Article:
ANC Romps Local Polls

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Despite the problems which the ANC is facing, the majority of the Black poor still see their age-old liberation movement as their main hope for economic empowerment, land redress and for their political survival. Blacks are still conscious of the fact that economic control remains skewed in favor of 12 percent of whites living in South Africa who control almost 97 percent of the wealth generated on the Johannesburg Stock Exchange.

South Africa’s ruling party, the African National Congress (ANC) won a powerful majority in the key local elections held recently but must now scale up efforts to improve service delivery and fight corruption to restore voter confidence. Poll results show that the ANC won more than two-thirds of the votes cast, shrugging off some challenge from the main opposition Democratic Alliance and the Zulu-dominated Inkhatha Freedom Party.The loss of Cape Town, the only city without a significant Black population took the shine away from the ANC victory. Despite infighting, corruption and failure by the ANC councilors to improve service delivery to millions of poor prior to the election, Africa's oldest national party managed to win the polls. ANC is widely credited as the main rallying point for Black South Africans who still battling against remnants of apartheid-era racism and control of the white-dominated economy.

Despite the problems which the ANC is facing, the majority of the Black poor still see their age-old liberation movement as their main hope for economic empowerment, land redress and for their political survival. Blacks are still conscious of the fact that economic control remains skewed in favor of 12 percent of whites living in South Africa who control almost 97 percent of the wealth generated on the Johannesburg Stock Exchange. Analysts say the Black middle class is 'literally held hostage as their wealth is based on debt owed to South Africa's white dominated banking cartel.' They say it used as a buffer between the white and foreign-owned economy and the poverty-stricken Black majority. But this does not mean they condone corruption and poor service delivery, but are just giving the ANC a chance to clean up its act before the full blown election in 2009.

Next year, the ANC will come under spotlight as it moves to elect a new crop of leaders to steer and guide the liberation movement to the 2009 general election. South African President Thabo Mbeki is expected to step down as party president and as the head of state at the end of his second and final five-year term in 2009. Said Jonathan Faull a Cape Town researcher: "Internal politics of the ANC are very fluid at the moment. They have a national conference next year to pick new national executive and there is succession in 2009, these are matters already taking up attention. It means a brief window to improve the quality of life of their constituency—issues such as corruption which have been on the agenda during the campaigns, council's inefficiency, lack of proper skills to quicken delivery of houses, electricity and other basic facilities to the people."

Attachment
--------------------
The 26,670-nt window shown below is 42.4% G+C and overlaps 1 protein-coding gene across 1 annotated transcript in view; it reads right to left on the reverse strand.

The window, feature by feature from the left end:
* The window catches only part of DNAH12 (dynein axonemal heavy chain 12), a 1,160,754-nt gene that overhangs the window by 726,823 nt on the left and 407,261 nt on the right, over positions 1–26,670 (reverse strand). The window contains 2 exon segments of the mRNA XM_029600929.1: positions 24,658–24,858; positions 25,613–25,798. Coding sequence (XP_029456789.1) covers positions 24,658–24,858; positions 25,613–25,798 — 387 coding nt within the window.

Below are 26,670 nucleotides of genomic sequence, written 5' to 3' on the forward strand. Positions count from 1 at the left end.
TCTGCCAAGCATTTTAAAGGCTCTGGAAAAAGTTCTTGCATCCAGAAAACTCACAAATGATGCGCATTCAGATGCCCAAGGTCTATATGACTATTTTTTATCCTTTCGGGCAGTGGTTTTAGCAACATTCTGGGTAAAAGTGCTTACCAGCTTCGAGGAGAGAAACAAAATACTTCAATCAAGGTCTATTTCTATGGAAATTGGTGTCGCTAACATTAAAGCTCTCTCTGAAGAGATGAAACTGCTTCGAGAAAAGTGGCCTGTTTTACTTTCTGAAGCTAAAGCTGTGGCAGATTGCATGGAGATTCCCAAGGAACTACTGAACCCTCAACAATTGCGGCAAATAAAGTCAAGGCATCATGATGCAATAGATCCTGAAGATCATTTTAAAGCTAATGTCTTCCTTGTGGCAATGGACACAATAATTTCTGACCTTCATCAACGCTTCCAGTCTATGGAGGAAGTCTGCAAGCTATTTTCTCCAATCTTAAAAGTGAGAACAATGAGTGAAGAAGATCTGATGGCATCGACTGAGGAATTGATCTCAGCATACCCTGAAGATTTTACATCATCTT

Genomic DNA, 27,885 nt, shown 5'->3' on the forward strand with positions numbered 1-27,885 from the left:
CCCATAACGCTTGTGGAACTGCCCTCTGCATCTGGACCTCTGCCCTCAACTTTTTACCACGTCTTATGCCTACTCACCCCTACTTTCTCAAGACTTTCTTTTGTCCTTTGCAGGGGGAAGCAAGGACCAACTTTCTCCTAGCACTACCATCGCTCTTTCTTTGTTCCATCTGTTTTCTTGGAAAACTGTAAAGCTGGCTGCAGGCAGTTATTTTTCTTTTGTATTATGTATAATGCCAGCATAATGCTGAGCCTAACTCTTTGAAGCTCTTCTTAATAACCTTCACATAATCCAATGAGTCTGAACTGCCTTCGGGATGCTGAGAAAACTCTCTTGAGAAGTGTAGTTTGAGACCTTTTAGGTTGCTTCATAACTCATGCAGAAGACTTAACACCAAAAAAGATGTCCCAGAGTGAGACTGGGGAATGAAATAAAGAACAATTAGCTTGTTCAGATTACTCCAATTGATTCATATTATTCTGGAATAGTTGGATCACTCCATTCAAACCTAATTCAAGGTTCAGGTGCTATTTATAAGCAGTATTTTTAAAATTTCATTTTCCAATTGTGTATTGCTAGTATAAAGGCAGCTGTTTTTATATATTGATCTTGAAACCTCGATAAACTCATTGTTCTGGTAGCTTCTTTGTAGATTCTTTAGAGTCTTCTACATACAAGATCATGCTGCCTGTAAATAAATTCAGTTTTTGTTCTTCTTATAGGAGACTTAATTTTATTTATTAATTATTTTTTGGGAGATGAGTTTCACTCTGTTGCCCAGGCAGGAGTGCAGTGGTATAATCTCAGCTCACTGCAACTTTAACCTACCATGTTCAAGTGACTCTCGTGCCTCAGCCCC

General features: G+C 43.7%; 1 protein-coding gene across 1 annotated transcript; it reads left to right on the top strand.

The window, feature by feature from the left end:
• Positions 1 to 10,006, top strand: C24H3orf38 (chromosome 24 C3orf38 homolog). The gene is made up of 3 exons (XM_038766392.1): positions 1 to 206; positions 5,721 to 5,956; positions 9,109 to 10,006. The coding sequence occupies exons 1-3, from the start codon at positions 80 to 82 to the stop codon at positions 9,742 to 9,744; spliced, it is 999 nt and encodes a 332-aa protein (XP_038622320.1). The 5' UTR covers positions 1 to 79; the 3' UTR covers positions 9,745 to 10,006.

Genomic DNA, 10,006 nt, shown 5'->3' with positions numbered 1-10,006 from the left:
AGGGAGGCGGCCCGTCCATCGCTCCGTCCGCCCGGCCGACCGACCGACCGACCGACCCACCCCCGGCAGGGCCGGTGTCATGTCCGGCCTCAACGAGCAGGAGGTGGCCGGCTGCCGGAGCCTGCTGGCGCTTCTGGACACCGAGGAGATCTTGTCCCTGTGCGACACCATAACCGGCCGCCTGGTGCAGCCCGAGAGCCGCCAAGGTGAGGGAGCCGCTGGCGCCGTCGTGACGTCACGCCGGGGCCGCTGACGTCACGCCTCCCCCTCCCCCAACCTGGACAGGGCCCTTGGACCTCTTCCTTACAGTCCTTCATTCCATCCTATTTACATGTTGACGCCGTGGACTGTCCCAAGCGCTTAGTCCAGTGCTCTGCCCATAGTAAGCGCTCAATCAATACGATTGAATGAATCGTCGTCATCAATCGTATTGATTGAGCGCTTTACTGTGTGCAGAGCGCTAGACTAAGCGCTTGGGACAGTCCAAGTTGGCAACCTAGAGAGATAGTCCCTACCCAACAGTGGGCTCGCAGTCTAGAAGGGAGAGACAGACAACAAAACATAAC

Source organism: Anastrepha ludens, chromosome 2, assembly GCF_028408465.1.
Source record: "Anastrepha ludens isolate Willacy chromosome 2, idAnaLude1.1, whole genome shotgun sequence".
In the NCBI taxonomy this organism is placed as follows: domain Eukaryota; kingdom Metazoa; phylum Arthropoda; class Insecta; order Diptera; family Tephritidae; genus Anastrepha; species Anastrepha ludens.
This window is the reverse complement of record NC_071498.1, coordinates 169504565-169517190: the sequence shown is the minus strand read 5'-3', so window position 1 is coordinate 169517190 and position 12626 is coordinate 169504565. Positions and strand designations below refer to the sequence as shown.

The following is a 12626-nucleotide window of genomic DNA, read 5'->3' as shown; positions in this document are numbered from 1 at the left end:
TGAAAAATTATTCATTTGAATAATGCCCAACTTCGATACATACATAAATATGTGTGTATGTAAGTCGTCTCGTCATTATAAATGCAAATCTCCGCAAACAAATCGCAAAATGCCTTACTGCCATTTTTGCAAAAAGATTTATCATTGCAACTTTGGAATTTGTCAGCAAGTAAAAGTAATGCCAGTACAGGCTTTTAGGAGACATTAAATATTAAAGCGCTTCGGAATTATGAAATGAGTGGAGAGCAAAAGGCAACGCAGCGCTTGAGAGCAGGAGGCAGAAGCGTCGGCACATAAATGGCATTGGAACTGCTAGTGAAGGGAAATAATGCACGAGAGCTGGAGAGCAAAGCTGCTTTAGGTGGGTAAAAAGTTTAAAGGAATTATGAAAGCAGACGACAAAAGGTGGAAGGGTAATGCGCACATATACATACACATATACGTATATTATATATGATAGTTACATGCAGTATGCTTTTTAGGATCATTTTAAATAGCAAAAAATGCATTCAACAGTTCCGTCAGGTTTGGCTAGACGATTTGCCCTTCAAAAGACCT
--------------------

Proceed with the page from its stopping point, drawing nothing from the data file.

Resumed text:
About 170 000 people from the Black township of Khutsong south of Johannesburg punished the ANC in the recent council polls in protest of a government move to transfer them to a poorer province away from Gauteng which covers Johannesburg and Pretoria. Electricity woes in Black townships in Cape Town also cost the ANC votes. The just-ended polls represents a watershed between the politics of yester-year -liberation and the politics of today -about daily needs, good service delivery in terms of water and electricity provision and other basic facilities. The ANC government remains under pressure to fight Black poverty, where its grassroots support is. It also represents a huge test of popular opinion about ANC rule since 1994 when anti-apartheid icon and former South African president Nelson Mandela led this giant nation of more than 44 million people to democracy in the first multi-racial polls of 1994.  

ANC still enjoys grassroots support and has to concentrate its fire on unemployment, service delivery, fighting corruption and putting intra-party mechanism to nip infighting and allegations of graft in the bud for the party to meet emerging trends that might see voters becoming more discerning and critical. The bickering and infighting that emerged after President Mbeki fired his popular deputy Jacob Zuma who is facing allegations of corruption and rape almost threatened to rock the ANC boat.

The just-ended polls, if anything, give the ANC leadership homework. Homework to address service delivery -a sweeping term that covers housing, electricity, roads, sanitation, water supplies, schools and health facilities. Unemployment is estimated to be 26 percent and more than half of the country's 46 million people live in poverty another headache for the ANC government. And, despite the criticism, the ANC is still popular and the just ended polls offer indicators of what the party which is the rallying point for the majority of Blacks has to do to tread out of difficult territory.

Tsiko is The Black Star News’s Southern Africa correspondent, based in Harare, Zimbabwe.

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